The BE-2, Britain's First Military Aeroplane - Part 1/2

In 1912, with the First World War looming, the Royal Aircraft Factory at Farnborough
was tasked with creating Britain’s first-ever military aeroplane.
Designed with artillery observation in mind, it was the most stable aeroplane ever built.

At the time the BE-2 was a world-leading design. One of its designers,
Geoffrey de Havilland, went on to carve a niche in British aviation - right to the space age.

On 12th August 1912, a BE-2 flown by de Havilland with Major F.H. Sykes,
the commandant of the Royal Flying Corps as his observer,
set a new British Altitude Record by climbing to a height of 10,560 feet.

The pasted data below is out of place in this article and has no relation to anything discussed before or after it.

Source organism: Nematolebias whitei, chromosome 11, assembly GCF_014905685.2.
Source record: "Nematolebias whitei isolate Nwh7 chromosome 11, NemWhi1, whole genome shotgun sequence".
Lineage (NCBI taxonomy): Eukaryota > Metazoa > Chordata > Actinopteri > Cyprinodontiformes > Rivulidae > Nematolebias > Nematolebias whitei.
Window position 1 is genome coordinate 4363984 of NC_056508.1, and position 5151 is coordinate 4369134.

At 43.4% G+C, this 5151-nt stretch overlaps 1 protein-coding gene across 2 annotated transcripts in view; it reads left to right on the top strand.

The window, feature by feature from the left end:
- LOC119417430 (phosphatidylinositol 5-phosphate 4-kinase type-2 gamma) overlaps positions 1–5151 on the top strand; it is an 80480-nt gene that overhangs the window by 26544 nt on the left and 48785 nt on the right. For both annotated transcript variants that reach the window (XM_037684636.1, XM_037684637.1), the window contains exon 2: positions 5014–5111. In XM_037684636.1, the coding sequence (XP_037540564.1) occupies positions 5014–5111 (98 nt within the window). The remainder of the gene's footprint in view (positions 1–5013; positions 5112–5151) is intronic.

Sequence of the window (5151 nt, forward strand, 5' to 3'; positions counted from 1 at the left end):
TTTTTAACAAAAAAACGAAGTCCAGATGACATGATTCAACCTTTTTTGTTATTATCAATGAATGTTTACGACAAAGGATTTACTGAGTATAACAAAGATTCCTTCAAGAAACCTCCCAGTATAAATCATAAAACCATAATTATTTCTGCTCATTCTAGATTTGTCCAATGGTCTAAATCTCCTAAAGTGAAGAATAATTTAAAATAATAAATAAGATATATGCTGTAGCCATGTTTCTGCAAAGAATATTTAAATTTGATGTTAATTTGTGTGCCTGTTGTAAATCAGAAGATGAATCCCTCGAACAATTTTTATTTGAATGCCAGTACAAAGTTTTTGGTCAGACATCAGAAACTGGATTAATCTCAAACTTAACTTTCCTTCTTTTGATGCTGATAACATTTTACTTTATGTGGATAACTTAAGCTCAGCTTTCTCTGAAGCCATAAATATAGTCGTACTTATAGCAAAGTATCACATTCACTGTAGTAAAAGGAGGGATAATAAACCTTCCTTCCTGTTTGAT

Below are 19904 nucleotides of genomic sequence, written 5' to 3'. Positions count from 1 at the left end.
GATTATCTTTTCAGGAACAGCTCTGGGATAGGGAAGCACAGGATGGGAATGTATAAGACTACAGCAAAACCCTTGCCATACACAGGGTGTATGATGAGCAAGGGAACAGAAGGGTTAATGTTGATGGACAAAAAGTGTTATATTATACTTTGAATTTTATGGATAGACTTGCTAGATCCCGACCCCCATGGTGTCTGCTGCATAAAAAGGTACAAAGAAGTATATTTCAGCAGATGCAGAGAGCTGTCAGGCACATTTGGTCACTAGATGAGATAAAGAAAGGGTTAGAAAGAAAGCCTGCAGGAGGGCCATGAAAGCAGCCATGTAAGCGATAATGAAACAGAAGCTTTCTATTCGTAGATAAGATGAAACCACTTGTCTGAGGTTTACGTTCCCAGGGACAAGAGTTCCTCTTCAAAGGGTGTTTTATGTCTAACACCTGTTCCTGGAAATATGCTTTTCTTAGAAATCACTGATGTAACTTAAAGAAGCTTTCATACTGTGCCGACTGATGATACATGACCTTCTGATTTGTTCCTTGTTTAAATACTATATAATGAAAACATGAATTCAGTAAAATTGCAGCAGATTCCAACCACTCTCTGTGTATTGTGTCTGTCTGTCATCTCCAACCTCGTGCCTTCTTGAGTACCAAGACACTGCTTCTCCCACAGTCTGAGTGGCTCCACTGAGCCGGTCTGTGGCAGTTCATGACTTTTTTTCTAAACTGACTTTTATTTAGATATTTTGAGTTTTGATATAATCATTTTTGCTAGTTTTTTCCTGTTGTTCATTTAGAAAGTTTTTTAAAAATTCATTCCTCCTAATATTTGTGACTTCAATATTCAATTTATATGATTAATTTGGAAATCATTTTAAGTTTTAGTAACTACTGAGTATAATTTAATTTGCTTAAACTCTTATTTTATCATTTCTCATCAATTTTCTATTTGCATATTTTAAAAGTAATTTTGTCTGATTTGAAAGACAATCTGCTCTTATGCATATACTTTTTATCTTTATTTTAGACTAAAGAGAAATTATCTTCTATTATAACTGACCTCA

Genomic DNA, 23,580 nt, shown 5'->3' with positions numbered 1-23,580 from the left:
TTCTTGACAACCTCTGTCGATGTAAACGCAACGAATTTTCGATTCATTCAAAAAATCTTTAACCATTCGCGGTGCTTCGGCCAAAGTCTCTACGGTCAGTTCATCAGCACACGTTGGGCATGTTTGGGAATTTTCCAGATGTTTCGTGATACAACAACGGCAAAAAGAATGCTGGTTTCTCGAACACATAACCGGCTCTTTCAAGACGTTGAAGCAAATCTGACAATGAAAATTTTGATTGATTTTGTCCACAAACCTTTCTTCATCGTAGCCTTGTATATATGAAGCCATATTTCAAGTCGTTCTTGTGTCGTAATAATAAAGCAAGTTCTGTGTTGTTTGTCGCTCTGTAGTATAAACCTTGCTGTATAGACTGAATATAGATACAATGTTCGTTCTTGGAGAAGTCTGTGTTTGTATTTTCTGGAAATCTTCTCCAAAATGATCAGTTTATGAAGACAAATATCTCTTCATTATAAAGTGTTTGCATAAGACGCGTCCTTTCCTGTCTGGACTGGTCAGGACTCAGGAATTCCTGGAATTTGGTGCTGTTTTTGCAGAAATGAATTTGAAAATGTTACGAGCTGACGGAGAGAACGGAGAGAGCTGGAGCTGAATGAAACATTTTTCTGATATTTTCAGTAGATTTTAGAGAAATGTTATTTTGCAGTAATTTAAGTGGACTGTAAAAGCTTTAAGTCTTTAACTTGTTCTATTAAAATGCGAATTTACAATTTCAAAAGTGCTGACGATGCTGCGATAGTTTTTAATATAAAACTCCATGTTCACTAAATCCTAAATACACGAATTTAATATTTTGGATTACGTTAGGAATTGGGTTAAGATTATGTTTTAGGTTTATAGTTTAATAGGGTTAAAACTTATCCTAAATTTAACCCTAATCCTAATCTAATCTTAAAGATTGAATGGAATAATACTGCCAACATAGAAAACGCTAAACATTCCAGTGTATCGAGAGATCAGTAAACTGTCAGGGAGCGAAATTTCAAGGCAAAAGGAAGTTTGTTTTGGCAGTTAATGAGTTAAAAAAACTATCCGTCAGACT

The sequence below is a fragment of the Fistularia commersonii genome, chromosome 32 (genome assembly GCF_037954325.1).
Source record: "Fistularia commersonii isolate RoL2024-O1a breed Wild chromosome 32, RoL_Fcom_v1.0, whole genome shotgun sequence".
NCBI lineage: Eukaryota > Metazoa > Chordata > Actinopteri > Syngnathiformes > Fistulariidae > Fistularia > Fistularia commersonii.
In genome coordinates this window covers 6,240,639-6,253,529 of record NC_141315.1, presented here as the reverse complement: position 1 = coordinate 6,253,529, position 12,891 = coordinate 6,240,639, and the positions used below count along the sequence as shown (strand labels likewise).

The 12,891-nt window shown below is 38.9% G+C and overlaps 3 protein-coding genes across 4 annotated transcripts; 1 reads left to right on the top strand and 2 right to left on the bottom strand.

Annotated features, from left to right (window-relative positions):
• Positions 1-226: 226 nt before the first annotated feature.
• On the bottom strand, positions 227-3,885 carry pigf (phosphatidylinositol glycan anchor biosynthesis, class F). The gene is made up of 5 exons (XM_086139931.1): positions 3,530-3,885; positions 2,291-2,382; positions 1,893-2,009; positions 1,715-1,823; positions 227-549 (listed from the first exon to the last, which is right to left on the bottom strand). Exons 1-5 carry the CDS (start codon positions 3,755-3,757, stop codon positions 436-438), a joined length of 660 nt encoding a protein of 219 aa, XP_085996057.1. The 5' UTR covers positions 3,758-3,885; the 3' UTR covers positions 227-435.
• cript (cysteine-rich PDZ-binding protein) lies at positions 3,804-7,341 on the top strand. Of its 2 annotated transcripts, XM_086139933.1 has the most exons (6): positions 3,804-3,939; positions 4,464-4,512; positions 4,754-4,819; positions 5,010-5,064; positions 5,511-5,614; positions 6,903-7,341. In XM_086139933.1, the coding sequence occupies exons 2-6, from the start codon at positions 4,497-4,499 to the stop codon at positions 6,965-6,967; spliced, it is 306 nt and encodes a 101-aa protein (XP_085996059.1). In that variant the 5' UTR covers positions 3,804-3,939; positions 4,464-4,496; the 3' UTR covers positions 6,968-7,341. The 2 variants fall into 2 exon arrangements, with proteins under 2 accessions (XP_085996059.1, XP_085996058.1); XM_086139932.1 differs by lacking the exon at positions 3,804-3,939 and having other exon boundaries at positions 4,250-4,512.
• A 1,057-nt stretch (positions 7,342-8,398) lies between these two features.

At the outbreak of hostilities, the BE-2, was a mainstay of the Royal Flying Corps,
along with French types such as Bleriot monoplanes and
Maurice Farman ‘pusher’ biplanes. On 13th August 1914, a BE-2 of No.2 Squadron,
piloted by Lieut. H. D. Harvey-Kelly landed near
Amiens in France to become the first British aircraft to arrive in the theatre of war.

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